A frequently asked question for personal coaches is “what’s the difference between coaching and counselling?”
The answer really depends on which counsellor, which coach? There are many individual approaches and there are certainly skills common to both roles. But I think it is possible to make a general statement about how they differ.
Coaching is goal-oriented: it is focussed on helping you take action to make the best of your future life.
Counselling is problem-oriented: it is focussed on helping you to overcome things that threaten your well-being.
However, counselling often helps people set goals and coaching often helps people recognise and overcome problems. It is really a matter of depth and emphasis.
My job as a Clean (see ‘The Rough Guide to Clean’ For more about this) coach is to help you see. See what you want for yourself; what resources and attributes you possess; what patterns in your live are helping and which hindering; what options there are for change. Inevitably that will take us into areas that go beyond the surface, and that is where some long-standing hindrances may lie. We can work on those in coaching, but only up to a point.
When there are hindrances that are long-standing, intractable and/or threatening your wellbeing and progress, you need a counsellor.
Here’s an example.
I was coaching someone who was just struggling a bit, they felt glum about life, had lost their sense of humour and didn’t like who they’d become recently. Their goal was to regain joy in life and to like themself mores.
We started to explore what was helping and hindering progress towards the goals. As we did so the goals changed a bit, and some tangible actions emerged. And as action was taken, things started to improve.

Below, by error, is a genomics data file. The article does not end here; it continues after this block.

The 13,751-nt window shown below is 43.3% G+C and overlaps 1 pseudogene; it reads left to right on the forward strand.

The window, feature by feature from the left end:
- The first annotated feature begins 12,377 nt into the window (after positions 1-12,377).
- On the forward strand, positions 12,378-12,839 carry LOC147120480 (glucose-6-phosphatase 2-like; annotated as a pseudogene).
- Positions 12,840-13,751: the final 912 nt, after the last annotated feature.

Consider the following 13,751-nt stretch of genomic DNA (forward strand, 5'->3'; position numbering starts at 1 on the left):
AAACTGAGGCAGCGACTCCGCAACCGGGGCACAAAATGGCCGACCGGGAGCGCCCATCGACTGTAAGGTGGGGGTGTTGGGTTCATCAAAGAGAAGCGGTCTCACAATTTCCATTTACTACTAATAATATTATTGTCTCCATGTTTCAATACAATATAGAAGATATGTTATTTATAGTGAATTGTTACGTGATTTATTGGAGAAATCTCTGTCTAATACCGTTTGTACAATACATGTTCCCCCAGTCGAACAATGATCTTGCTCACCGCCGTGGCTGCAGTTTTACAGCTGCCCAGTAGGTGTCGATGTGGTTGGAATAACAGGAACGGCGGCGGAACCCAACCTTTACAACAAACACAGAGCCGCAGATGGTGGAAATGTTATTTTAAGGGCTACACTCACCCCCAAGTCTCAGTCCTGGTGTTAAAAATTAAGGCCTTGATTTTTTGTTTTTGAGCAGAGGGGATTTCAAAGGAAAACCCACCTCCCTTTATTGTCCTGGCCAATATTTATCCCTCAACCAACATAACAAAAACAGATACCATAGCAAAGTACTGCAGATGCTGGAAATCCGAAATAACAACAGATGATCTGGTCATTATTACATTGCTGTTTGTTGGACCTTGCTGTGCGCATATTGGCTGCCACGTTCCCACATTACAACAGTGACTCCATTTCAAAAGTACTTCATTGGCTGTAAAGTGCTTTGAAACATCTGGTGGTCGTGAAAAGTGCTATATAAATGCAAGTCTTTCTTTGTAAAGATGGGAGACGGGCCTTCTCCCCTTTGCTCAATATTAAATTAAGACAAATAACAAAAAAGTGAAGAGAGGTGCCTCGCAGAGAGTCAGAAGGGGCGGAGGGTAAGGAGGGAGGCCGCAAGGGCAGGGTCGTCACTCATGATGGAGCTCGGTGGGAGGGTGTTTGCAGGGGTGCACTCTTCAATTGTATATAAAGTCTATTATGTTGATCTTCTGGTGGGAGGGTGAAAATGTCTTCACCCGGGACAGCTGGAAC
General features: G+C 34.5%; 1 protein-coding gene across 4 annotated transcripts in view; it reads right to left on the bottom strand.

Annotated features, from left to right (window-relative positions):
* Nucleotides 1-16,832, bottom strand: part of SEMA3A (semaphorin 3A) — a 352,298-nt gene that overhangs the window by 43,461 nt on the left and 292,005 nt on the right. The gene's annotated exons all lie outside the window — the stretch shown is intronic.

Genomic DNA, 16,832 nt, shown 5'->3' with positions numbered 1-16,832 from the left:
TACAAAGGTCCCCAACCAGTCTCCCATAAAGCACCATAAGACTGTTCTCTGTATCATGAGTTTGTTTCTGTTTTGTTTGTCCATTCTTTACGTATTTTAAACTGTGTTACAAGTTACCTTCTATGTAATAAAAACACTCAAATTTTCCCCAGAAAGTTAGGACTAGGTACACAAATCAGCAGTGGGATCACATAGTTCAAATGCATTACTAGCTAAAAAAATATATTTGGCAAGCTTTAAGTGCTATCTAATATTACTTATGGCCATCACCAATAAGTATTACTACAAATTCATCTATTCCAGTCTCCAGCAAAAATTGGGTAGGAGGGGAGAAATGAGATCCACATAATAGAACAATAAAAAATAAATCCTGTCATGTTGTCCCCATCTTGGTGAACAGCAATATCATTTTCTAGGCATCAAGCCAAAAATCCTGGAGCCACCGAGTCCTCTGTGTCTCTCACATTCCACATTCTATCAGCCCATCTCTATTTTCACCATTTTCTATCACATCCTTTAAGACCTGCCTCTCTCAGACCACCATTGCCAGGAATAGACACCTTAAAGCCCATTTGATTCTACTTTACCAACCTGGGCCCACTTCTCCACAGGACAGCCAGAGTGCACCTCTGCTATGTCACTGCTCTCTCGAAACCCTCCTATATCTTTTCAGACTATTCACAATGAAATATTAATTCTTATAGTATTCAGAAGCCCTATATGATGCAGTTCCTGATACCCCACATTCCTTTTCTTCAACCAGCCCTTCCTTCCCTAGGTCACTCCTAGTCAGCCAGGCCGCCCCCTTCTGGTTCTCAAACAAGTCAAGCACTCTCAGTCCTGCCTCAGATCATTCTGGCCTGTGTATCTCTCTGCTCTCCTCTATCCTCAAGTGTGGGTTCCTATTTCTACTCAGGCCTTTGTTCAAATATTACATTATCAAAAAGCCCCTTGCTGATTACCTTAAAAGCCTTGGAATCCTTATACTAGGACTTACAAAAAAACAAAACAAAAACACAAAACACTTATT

But there was one hindrance that kept coming back. My client kept going back to when she was a teenager. How her father had died suddenly, and who ‘she had to become’ as the eldest in the family and support to her mother. It occupied her thoughts every day.
At this point I suggested she might want to have some counselling about that event, because it needed some specific skills and a clear focus on it for her to really overcome the feelings it left her with.
As a coach I could suggest ways of advancing to her goals, and we could recognise the significance of her father’s death in preventing the achievement of those goals. Using Clean, we went quite deep into the impact of the event, and what it meant for everything else.
But a counsellor has skills to specifically resolve this kind of deep-seated problem experience and would spend considerable time doing so. Counselling, in this case, could help coaching. And there are many situations where coaching can help counselling too.
The Romans had a god called Janus. Janus was the god with a single head and two faces. One face looked forward to what was possible, the other face looked backed at what had occurred. Both are important to that single head and moving from one face to another signifies personal transition, leaving the past, and looking to the future. That’s why January – named after Janus – is the first month of the year. The month when we celebrate what has gone before and set goals for what lies ahead.
I see this as being a bit like the distinction between counselling and coaching.
This is also good summary from Happiful magazine: “Do I Need a Counsellor or a Coach?”